Ada, Ohio--One hundred years ago this day, Herman Melville died in poverty and obscurity and was buried in Woodlawn Cemetery in New York City, far from his home in the mountainous Berkshires of Massachusetts. Unlike the lesser writers of today who fly like moths into the media sun (just watch Norman Mailer), Melville's celebrity was slow in coming; only decades after his death did his work begin to attract its deserved acclaim.
And so, inspired by some romantic respect for a man who toiled magnificently, without earthy reward, I have reread Melville's greatest and most feared novel, "Moby-Dick." I challenge every reader to do the same.
As a graduate student I was forced to read it; as a teacher I have felt forced to teach it. But perhaps I'm more relaxed now after 30 years and so can read it, probably for the first time in my life, simply for pleasure. Or perhaps I've lived enough to match my emotions against Melville's and not be too embarrassed at the results. Whatever the reason, and in spite of its enormity, this time I could not put the book down.
The thought that kept coming back to me throughout the experience was that "Moby-Dick" is the artistic equal to any single work of Shakespeare's. Now I don't pretend that I'm going to convince most readers of this, neither the poor souls who remember the book as an excruciating assignment in English 101 nor the aesthetes who long ago decided that nothing in American literature can be as good as most works of English literature.
Unfortunately, readers have been force-fed so much highfalutin theory about the "symbolic overtones" in "Moby-Dick" that they are intimidated beyond any chance for pleasure. Ahab is not really pursing a great white whale at all, they are told, but is instead battling the forces of evil. Or Moby-Dick is God, harried by the mad atheist Ahab, who is not really mortal man but a servant of Satan. Or the novel is a "hideous and intolerable allegory," according to one pooh-bah, on the destruction of the soul of man. Or the white whale represents an uncaring Nature that fools man into thinking he has free will. And so on.
Now I would not dare sail into the wind of 100 years of scholarly criticism by claiming that these readings are invalid. (Although I must say that teachers who protect their classroom territory by declaring such esoteric meanings for "Moby-Dick" ensure that only a handful of students will bother finishing it.) Rather I would suggest that the pleasure one gets from this work is not so much in the hidden region of the iceberg (though there is much pleasure there) but in its visible mountain of ice.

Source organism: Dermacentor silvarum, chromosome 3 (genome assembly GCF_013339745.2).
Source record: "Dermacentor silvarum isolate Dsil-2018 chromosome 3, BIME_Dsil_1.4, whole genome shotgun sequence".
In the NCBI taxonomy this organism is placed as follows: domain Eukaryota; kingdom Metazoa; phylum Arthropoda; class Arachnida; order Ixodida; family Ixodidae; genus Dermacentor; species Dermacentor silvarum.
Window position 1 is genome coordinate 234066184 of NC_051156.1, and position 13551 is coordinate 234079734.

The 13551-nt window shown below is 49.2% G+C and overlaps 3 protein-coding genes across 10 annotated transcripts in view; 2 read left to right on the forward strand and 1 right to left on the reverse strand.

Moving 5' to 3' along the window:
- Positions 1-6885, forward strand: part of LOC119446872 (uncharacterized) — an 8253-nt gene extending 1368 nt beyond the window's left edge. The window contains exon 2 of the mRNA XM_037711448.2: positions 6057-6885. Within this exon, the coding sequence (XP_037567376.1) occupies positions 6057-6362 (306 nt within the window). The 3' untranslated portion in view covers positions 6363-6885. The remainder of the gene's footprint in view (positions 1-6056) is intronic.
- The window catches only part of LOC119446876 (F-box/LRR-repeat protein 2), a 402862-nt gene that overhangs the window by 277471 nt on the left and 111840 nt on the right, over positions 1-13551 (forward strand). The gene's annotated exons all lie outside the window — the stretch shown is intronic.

For one thing, it's a hell of a story.
And I don't mean as in a mere adventure story, though there is adventure enough to open the imagination of the most passive )) readers. No, I mean there is more genuine excitement, more curl-further-into-the-pillow seafaring derring-do than any Hollywood director has ever hoped to deliver. And the stories developed in the chapters often neglected as being irrelevant are just as exciting, especially when read not for information so much as for atmosphere.
The whaling industry of the 19th century was intoxicating, the dream of every coastal boy, and to sail a three-masted ship across three oceans on the trail of a herd of whales can be matched for heart-thumping adventure only by the sailing voyages our astronauts have taken into outer space. I can't help noting that the space program is in its square-rigged era, too, but NASA has yet to send up an Ishmael to narrate what it's really like.
But then Melville also has Ahab, that mad captain who knows ships and sailing well enough to keep his crew inspired in their search for the mysterious white whale. It's not so much that the leviathan is symbolic of anything (God, Satan, the Self, the holy grail), but that a great white whale was just so rarely seen by whalers that it became the natural progenitor of mystery and romance and fear. Imagine rowing a 28-foot dingy in 12-foot waves up to an 80-foot, 60-ton whale that could splinter your boat with a mere whack of its flukes, and then hurling your harpoon at it, all mostly for the sake of someone else's profit!
Admittedly, "Moby-Dick" is long, but with all the 700-page romance novels and techno-thrillers being sold and presumably read today, one would think the 521-page "Moby-Dick" no longer all that daunting. On this, the anniversary of Melville's unnoticed and grim passing, perhaps it is fitting that we take up his masterpiece again -- no longer worrying every object for its potential symbolism -- and allow ourselves to be swept up by the natural high that only the greatest literature can provide.
Charles M. Oliver teaches English at Ohio Northern University.